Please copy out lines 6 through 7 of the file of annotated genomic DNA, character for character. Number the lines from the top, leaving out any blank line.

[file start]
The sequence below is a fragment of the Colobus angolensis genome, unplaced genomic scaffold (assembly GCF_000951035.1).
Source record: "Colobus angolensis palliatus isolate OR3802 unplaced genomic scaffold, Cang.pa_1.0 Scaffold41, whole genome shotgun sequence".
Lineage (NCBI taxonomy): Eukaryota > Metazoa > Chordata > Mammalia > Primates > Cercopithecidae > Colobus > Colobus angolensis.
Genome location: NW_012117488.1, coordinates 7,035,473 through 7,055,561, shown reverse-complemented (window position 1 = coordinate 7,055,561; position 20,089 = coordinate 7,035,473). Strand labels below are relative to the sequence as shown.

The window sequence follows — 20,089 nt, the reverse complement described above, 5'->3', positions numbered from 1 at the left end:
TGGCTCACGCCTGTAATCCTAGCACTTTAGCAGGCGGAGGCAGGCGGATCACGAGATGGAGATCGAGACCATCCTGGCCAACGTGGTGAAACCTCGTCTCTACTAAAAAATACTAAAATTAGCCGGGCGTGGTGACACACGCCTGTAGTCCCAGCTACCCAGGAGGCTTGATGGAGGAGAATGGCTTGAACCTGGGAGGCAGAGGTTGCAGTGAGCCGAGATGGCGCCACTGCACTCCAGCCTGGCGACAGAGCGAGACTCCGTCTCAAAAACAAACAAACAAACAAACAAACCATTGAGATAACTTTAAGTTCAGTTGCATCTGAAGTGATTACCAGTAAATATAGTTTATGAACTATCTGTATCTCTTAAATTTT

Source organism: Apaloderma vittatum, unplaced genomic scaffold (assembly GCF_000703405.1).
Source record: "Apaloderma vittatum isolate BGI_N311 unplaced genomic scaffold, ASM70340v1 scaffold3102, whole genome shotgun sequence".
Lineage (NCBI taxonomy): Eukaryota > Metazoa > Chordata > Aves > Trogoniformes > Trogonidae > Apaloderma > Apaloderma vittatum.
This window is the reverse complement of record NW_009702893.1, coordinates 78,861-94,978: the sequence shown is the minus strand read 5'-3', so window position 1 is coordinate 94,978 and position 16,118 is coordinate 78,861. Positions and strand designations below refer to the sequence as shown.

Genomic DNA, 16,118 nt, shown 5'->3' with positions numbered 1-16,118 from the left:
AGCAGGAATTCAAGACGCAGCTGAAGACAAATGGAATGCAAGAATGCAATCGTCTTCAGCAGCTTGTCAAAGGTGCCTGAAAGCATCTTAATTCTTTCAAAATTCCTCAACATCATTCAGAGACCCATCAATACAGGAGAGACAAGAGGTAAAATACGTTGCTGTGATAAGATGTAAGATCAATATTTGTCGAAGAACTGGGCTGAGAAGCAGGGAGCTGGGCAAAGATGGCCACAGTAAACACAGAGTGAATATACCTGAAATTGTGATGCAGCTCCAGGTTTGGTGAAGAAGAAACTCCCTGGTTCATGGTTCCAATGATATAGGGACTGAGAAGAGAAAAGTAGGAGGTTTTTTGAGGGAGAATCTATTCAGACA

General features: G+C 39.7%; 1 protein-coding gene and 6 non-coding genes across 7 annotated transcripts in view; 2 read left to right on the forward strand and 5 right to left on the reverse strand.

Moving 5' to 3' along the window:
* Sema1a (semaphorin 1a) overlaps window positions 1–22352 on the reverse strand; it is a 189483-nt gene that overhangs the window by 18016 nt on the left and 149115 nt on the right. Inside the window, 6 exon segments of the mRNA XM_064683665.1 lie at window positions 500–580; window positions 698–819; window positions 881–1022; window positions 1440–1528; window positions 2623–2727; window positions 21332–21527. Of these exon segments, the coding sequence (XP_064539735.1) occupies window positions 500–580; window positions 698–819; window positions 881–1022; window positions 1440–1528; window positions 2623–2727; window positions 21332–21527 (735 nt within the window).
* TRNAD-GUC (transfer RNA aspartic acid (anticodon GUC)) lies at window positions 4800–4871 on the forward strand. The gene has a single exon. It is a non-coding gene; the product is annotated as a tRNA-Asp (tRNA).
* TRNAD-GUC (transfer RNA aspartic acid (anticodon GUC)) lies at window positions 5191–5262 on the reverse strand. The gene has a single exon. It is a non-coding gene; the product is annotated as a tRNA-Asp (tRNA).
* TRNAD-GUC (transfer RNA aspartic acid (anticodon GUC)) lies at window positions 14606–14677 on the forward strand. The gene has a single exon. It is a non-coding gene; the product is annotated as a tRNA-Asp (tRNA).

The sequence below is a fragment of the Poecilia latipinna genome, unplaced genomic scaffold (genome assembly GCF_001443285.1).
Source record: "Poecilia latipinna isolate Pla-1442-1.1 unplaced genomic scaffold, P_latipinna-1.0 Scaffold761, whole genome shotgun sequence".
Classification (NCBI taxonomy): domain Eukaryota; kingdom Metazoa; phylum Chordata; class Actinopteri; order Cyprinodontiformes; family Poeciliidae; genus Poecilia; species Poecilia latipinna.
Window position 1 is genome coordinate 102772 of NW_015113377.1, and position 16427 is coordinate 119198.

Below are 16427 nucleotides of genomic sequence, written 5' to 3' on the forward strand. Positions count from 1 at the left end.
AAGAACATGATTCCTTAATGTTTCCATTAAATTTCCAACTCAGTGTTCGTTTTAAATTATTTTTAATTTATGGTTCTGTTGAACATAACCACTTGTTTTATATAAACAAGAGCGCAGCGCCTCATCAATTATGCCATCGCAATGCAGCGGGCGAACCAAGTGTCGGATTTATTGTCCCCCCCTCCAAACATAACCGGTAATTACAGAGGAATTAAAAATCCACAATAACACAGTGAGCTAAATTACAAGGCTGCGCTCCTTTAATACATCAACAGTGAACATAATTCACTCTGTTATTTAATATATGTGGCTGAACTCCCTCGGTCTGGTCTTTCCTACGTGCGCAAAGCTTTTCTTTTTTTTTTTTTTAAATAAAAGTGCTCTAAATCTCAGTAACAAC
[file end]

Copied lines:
TGGCTCACGCCTGTAATCCTAGCACTTTAGCAGGCGGAGGCAGGCGGATCACGAGATGGAGATCGAGACCATCCTGGCCAACGTGGTGAAACCTCGTCTCTACTAAAAAATACTAAAATTAGCCGGGCGTGGTGACACACGCCTGTAGTCCCAGCTACCCAGGAGGCTTGATGGAGGAGAATGGCTTGAACCTGGGAGGCAGAGGTTGCAGTGAGCCGAGATGGCGCCACTGCACTCCAGCCTGGCGACAGAGCGAGACTCCGTCTCAAAAACAAACAAACAAACAAACAAACCATTGAGATAACTTTAAGTTCAGTTGCATCTGAAGTGATTACCAGTAAATATAGTTTATGAACTATCTGTATCTCTTAAATTTT

Source organism: Apaloderma vittatum, unplaced genomic scaffold (assembly GCF_000703405.1).